Applying the Distributed Leadership Model and How Top CEOs View Leadership During a Crisis to Highlight the 6th Annual MIT Sloan Leadership Conference on Feb. 12, 2005

CAMBRIDGE, Mass., Feb 7, 2005 — Ongoing corporate scandals, accelerated outsourcing, and continued downsizing has eroded the majority of American workers' faith in their organizations' top leaders, according to a recent survey by Age Wave, an independent think tank. At MIT Sloan School of Management, students poised to take on future leadership roles will meet, question, and explore cutting-edge theory with industry leaders and thinkers known internationally for their employee-centric management philosophies.

Organized by MIT Sloan MBA students in partnership with the MIT Leadership Center — and open to the public — Changing Leaders, Leading Change: The Sixth Annual MIT Sloan Leadership Conference is being held on Saturday, Feb. 12, 2005, from 8:30 a.m. to 6 p.m. at the Marriott Hotel, 2 Cambridge Center in Cambridge. For more information or to register, please visit: http://web.mit.edu/slc/conference.

Peter Senge, the MIT Sloan professor named by The Journal of Business Strategy as one of the 24 people who has had the greatest influence on business strategy over the past 100 years, will present the application of the Distributed Leadership Model (DLM). Developed over a four-year period by Senge and three other MIT Sloan professors — and tested in diverse real world settings — the DLM is a powerful tool for understanding and integrating key components of leadership.

Other highlights of the day-long symposium that brings together industry leaders, academics, and other experts on leadership issues will include the exploration of such topics as: Why do some leaders shine by managing crises while others guide gradual evolution? What formula do individuals need to change organizations? Is change a force you control or a wave you ride?

Slated keynote speakers include:

  • Daniel Carp, CEO of Eastman Kodak. Under Carp's leadership, Kodak was ranked among the “100 Best Corporate Citizens” for 2004 in Business Ethics magazine.
  • Jim Parker, former CEO of Southwestern Airlines. While under Parker's leadership, Southwest Airlines was named one of the three most admired companies in America by Fortune magazine.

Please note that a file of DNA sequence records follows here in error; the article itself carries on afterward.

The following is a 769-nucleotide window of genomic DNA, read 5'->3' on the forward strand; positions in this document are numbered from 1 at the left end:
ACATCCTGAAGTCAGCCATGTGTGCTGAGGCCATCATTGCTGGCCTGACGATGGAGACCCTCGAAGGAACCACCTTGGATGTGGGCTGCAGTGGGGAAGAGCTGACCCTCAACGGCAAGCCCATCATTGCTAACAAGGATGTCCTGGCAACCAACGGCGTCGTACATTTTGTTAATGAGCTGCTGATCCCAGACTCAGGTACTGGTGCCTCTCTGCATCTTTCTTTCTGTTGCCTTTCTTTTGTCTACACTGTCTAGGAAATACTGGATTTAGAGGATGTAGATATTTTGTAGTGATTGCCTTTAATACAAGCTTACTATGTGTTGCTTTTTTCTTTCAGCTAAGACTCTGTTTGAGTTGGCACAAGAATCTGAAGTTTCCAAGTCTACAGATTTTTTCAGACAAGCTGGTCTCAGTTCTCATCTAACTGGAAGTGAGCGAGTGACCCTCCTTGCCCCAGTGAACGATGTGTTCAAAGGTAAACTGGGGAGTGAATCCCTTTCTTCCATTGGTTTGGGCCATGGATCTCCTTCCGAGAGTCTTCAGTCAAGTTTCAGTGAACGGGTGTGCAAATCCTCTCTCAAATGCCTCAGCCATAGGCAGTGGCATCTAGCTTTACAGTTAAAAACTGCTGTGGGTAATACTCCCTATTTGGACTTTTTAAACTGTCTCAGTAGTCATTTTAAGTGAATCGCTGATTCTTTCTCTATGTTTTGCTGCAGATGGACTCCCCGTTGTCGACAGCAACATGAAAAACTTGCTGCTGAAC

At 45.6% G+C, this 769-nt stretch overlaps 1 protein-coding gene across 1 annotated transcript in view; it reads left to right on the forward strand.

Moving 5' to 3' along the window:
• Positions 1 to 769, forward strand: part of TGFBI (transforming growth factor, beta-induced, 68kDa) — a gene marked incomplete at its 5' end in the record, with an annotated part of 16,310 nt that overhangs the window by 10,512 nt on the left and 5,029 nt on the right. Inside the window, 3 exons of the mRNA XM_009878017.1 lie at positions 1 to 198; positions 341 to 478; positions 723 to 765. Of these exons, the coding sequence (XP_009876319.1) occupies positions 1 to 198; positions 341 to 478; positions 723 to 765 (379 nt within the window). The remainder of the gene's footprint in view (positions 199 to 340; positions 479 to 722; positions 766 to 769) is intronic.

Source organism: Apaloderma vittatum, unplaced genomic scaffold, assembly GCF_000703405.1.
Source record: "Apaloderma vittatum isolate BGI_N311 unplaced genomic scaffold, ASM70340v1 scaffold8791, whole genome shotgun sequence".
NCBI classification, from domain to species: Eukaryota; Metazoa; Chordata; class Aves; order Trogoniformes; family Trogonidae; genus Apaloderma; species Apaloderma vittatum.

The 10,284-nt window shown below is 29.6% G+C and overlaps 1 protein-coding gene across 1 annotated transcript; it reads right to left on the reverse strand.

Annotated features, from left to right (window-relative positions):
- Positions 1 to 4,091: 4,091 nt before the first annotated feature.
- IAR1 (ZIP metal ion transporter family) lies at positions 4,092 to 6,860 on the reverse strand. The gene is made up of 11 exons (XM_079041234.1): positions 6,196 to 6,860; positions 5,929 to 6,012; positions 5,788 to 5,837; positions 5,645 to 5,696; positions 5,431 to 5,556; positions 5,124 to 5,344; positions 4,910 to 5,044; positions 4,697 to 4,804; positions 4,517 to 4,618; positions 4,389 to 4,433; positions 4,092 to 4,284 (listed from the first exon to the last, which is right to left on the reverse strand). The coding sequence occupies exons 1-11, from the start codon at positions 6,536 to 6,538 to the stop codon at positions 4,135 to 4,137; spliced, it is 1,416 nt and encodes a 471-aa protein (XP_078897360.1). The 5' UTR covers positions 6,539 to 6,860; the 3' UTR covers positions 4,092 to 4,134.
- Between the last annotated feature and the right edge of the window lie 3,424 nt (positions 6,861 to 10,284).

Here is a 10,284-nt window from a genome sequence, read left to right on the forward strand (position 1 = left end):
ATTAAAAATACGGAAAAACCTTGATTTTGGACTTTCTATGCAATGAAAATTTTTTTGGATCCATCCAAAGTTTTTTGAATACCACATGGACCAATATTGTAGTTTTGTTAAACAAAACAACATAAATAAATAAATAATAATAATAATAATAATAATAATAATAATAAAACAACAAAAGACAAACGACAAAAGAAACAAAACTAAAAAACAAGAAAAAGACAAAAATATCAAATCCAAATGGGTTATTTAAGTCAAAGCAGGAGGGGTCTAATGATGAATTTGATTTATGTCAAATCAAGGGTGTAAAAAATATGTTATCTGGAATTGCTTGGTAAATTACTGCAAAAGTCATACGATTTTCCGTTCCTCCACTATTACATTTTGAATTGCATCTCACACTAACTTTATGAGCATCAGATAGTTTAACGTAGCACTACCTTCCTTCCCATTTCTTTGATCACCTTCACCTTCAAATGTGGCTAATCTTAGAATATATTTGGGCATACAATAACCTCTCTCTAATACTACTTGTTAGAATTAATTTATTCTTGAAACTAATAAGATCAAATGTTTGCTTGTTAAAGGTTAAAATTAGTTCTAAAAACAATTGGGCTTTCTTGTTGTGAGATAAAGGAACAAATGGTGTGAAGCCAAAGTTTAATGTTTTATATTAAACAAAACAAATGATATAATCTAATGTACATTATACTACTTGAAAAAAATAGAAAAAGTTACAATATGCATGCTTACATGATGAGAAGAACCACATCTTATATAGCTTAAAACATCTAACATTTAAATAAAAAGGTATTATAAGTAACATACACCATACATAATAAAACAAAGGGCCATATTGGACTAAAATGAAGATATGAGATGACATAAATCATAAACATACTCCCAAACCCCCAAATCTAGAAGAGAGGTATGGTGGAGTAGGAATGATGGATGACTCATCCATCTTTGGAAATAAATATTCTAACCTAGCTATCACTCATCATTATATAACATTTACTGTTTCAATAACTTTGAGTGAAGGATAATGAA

• Ronald Williams, President of Aetna, Inc. Williams is responsible for all of Aetna's business operations.

Other industry leaders who will be presenting at the conference include:

  • Desh Deshpande, Founder and Chairman at Sycamore Networks, Inc.
  • Alex d'Arbeloff, Founder and former CEO and Chairman of Teradyne
  • Jeff Shames, retired Chairman of MFS Investment Management
  • David Fialkow, Managing Director of General Catalyst Partners
  • Joe Goss, President of Southeast Region for the Cement Division at Lafarge North America
  • Charlie Maguire, VP of Engineering at ExxonMobil Corporation
  • Ted Hoff, VP of Learning at IBM

Changing Leaders, Leading Change: The Sixth Annual MIT Sloan Leadership Conference is sponsored by the MIT Leadership Center; Aetna; Unilever LaFarge; Teradyne; Dale Carnagie; Linkage; Marshall Goldsmith Partners, LLC; Microsoft; and Marriott.

For more information, please contact Paul John Paredes at paredes@sloan.mit.edu.

About the MIT Leadership Center

The MIT Leadership Center is dedicated to developing leaders who can improve their organizations and the world through ongoing rigorous research, education, global dialogue and action. The center's distinct approach closely aligns leadership and team development with science, engineering and management skills - leveraging the best of MIT — to enable individuals and organizations to lead more effectively in a technology-driven world. These research and education initiatives combine theory with practice and are designed to give students and executives hands-on training while addressing and solving practical problems affecting society. For more information, please visit: http://sloanleadership.mit.edu.

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“One of MIT's strengths is to advance science and technology, but also to transform these discoveries into new products and services — the Sloan School has been a vital part of this tradition.”

Former MIT President
Charles M. Vest

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